The beauty of OS X’s design is that the operating system itself is frozen in its perfect, pristine state, impervious to conflicting system extensions, clueless Mac users, and other sources of disaster.
That’s the theory, anyway. But what happens if something goes wrong with the complex software that operates the hard drive itself?
Fortunately, OS X comes with its own disk-repair program. In the familiar Mac universe of icons and menus, it takes the form of a program in Applications→Utilities called Disk Utility. In the barren world of Terminal and the command-line interface, there’s a utility that works just as well but bears a different name: fsck (for file system check).
In any case, running Disk Utility or its alter ego fsck is a powerful and useful troubleshooting tool that can cure all kinds of strange ills, including these problems, among others:
Your Mac freezes during startup, either before or after the login screen.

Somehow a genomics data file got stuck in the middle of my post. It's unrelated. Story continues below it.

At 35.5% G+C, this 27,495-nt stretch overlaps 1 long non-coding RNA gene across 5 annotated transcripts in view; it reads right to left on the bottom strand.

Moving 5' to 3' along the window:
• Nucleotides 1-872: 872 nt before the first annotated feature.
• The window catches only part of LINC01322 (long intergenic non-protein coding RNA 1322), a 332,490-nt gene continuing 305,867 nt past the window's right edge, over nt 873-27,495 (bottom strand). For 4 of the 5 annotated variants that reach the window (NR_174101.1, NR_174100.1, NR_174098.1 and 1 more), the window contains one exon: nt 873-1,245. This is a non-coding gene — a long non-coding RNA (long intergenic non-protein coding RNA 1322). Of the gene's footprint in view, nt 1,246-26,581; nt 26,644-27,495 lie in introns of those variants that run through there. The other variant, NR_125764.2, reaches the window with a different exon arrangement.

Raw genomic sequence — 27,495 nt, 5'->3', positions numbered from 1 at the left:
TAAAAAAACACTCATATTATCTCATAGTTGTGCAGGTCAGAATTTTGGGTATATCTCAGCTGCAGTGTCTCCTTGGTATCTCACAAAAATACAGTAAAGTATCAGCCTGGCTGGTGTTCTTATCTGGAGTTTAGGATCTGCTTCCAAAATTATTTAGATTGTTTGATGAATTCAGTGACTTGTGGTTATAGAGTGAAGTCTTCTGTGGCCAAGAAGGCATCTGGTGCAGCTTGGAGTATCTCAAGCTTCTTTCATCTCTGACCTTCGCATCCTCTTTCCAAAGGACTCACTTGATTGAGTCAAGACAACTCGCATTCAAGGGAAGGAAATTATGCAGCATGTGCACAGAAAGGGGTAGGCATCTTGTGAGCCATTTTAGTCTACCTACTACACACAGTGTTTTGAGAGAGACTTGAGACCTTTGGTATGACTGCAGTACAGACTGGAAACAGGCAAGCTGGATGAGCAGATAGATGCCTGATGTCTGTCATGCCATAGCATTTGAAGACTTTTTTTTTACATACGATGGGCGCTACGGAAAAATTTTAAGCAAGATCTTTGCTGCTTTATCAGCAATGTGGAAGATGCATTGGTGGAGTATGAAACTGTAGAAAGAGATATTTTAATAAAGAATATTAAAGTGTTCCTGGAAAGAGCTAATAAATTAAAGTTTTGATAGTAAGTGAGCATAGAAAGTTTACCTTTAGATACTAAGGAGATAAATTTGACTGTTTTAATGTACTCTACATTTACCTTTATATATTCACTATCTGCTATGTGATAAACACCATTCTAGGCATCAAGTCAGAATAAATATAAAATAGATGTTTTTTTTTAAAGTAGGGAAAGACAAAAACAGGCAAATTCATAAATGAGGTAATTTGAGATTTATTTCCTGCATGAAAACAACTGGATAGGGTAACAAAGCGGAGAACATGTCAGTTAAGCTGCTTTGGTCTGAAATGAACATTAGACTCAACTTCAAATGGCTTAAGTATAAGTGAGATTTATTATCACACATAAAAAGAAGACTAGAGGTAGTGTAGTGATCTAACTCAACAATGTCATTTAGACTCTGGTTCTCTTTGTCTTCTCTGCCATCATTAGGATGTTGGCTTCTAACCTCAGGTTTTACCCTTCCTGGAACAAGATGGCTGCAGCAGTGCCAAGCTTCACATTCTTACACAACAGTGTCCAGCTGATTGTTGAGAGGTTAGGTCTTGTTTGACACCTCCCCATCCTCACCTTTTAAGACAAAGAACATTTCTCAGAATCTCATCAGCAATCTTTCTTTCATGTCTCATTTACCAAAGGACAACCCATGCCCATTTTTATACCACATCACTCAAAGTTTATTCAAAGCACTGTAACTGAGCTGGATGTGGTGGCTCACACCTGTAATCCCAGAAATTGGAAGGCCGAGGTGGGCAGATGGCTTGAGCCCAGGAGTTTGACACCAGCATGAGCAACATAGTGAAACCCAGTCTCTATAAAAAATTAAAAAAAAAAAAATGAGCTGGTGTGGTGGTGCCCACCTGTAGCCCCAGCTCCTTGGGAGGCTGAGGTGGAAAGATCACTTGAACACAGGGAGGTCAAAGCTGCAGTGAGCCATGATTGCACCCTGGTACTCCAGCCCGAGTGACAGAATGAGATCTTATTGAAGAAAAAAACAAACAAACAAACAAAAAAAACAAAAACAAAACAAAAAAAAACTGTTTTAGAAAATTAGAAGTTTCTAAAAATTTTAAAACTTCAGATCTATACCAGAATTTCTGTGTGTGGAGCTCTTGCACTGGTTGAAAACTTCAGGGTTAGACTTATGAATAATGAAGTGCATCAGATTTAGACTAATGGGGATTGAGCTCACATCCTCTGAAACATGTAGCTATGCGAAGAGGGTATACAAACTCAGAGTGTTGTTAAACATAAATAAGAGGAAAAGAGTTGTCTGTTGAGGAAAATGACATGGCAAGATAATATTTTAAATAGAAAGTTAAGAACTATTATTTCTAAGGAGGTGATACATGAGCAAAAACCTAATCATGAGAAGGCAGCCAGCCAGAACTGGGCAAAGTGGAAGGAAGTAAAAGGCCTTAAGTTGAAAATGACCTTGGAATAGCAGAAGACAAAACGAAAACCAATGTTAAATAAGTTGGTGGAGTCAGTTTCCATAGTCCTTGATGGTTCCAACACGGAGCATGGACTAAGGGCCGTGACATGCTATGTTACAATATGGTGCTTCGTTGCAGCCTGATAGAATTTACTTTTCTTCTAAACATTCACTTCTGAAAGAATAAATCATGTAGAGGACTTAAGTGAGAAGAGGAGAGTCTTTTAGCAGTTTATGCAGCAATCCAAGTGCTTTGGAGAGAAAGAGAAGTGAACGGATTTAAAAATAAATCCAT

The startup process interrupts itself with the appearance of the text-only command line.
You get the “applications showing up as folders” problem.
The easiest way to check your disk is to use the Disk Utility program. Use this method if your Mac can, indeed, start up. (See Method 2 if you can’t even get that far.)
Disk Utility can’t fix the disk it’s on (except for permissions repairs, described at the beginning of this appendix). That’s why you have to restart the Mac into Recovery Mode and run Disk Utility from there. The process ...